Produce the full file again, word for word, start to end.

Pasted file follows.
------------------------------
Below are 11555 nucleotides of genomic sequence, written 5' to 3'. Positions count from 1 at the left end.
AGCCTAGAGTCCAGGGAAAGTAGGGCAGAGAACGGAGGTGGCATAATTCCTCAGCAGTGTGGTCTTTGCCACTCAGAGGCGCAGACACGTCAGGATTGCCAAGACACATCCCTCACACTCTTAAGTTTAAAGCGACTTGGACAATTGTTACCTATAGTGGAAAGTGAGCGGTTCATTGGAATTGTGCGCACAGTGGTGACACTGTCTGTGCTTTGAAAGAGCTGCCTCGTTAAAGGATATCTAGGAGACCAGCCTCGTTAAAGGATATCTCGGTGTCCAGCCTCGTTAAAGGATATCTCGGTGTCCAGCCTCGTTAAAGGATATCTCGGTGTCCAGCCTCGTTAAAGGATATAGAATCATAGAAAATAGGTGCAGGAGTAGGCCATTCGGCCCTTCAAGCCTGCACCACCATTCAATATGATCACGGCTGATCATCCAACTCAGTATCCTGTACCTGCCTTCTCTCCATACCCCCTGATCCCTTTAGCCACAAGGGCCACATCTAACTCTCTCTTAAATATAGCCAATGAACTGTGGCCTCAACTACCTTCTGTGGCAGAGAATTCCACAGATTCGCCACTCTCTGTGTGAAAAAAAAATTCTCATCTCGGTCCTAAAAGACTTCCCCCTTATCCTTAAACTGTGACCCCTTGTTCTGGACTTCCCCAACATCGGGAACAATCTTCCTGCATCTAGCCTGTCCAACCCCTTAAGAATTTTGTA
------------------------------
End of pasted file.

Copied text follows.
Below are 11555 nucleotides of genomic sequence, written 5' to 3'. Positions count from 1 at the left end.
AGCCTAGAGTCCAGGGAAAGTAGGGCAGAGAACGGAGGTGGCATAATTCCTCAGCAGTGTGGTCTTTGCCACTCAGAGGCGCAGACACGTCAGGATTGCCAAGACACATCCCTCACACTCTTAAGTTTAAAGCGACTTGGACAATTGTTACCTATAGTGGAAAGTGAGCGGTTCATTGGAATTGTGCGCACAGTGGTGACACTGTCTGTGCTTTGAAAGAGCTGCCTCGTTAAAGGATATCTAGGAGACCAGCCTCGTTAAAGGATATCTCGGTGTCCAGCCTCGTTAAAGGATATCTCGGTGTCCAGCCTCGTTAAAGGATATCTCGGTGTCCAGCCTCGTTAAAGGATATAGAATCATAGAAAATAGGTGCAGGAGTAGGCCATTCGGCCCTTCAAGCCTGCACCACCATTCAATATGATCACGGCTGATCATCCAACTCAGTATCCTGTACCTGCCTTCTCTCCATACCCCCTGATCCCTTTAGCCACAAGGGCCACATCTAACTCTCTCTTAAATATAGCCAATGAACTGTGGCCTCAACTACCTTCTGTGGCAGAGAATTCCACAGATTCGCCACTCTCTGTGTGAAAAAAAAATTCTCATCTCGGTCCTAAAAGACTTCCCCCTTATCCTTAAACTGTGACCCCTTGTTCTGGACTTCCCCAACATCGGGAACAATCTTCCTGCATCTAGCCTGTCCAACCCCTTAAGAATTTTGTA